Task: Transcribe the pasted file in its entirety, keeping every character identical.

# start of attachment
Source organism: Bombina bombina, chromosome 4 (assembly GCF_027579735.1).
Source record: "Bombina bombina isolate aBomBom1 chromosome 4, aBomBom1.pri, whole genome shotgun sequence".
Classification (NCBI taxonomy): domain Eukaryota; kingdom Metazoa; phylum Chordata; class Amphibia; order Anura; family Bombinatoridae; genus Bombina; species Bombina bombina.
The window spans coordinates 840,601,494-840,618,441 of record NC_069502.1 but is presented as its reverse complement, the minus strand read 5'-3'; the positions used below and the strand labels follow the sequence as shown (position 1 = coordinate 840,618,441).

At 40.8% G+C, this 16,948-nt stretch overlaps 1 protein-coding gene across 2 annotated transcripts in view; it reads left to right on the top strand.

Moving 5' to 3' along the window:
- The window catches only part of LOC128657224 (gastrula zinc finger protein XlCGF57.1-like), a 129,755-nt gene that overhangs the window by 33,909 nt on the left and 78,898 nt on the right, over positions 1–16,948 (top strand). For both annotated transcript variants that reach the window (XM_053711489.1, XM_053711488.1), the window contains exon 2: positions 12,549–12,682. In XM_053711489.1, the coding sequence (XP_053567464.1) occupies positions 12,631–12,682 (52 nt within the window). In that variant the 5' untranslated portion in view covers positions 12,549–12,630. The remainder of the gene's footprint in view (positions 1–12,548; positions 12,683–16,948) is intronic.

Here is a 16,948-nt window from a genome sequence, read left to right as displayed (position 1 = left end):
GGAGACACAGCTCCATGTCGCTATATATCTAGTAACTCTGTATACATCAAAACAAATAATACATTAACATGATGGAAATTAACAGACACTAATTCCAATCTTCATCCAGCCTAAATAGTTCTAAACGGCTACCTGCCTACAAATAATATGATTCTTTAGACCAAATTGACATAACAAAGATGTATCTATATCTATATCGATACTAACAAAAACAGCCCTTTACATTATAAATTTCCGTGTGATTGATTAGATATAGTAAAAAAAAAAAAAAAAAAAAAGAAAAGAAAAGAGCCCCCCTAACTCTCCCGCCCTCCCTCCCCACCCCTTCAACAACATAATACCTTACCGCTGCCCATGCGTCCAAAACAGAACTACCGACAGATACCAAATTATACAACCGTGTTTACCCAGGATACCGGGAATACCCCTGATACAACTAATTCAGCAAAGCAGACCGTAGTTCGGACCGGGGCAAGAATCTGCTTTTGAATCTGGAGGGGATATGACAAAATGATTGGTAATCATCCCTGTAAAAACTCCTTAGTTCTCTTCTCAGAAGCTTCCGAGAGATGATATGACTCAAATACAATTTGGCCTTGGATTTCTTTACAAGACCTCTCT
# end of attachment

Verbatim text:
Source organism: Bombina bombina, chromosome 4 (assembly GCF_027579735.1).
Source record: "Bombina bombina isolate aBomBom1 chromosome 4, aBomBom1.pri, whole genome shotgun sequence".
Classification (NCBI taxonomy): domain Eukaryota; kingdom Metazoa; phylum Chordata; class Amphibia; order Anura; family Bombinatoridae; genus Bombina; species Bombina bombina.
The window spans coordinates 840,601,494-840,618,441 of record NC_069502.1 but is presented as its reverse complement, the minus strand read 5'-3'; the positions used below and the strand labels follow the sequence as shown (position 1 = coordinate 840,618,441).

At 40.8% G+C, this 16,948-nt stretch overlaps 1 protein-coding gene across 2 annotated transcripts in view; it reads left to right on the top strand.

Moving 5' to 3' along the window:
- The window catches only part of LOC128657224 (gastrula zinc finger protein XlCGF57.1-like), a 129,755-nt gene that overhangs the window by 33,909 nt on the left and 78,898 nt on the right, over positions 1–16,948 (top strand). For both annotated transcript variants that reach the window (XM_053711489.1, XM_053711488.1), the window contains exon 2: positions 12,549–12,682. In XM_053711489.1, the coding sequence (XP_053567464.1) occupies positions 12,631–12,682 (52 nt within the window). In that variant the 5' untranslated portion in view covers positions 12,549–12,630. The remainder of the gene's footprint in view (positions 1–12,548; positions 12,683–16,948) is intronic.

Here is a 16,948-nt window from a genome sequence, read left to right as displayed (position 1 = left end):
GGAGACACAGCTCCATGTCGCTATATATCTAGTAACTCTGTATACATCAAAACAAATAATACATTAACATGATGGAAATTAACAGACACTAATTCCAATCTTCATCCAGCCTAAATAGTTCTAAACGGCTACCTGCCTACAAATAATATGATTCTTTAGACCAAATTGACATAACAAAGATGTATCTATATCTATATCGATACTAACAAAAACAGCCCTTTACATTATAAATTTCCGTGTGATTGATTAGATATAGTAAAAAAAAAAAAAAAAAAAAAGAAAAGAAAAGAGCCCCCCTAACTCTCCCGCCCTCCCTCCCCACCCCTTCAACAACATAATACCTTACCGCTGCCCATGCGTCCAAAACAGAACTACCGACAGATACCAAATTATACAACCGTGTTTACCCAGGATACCGGGAATACCCCTGATACAACTAATTCAGCAAAGCAGACCGTAGTTCGGACCGGGGCAAGAATCTGCTTTTGAATCTGGAGGGGATATGACAAAATGATTGGTAATCATCCCTGTAAAAACTCCTTAGTTCTCTTCTCAGAAGCTTCCGAGAGATGATATGACTCAAATACAATTTGGCCTTGGATTTCTTTACAAGACCTCTCT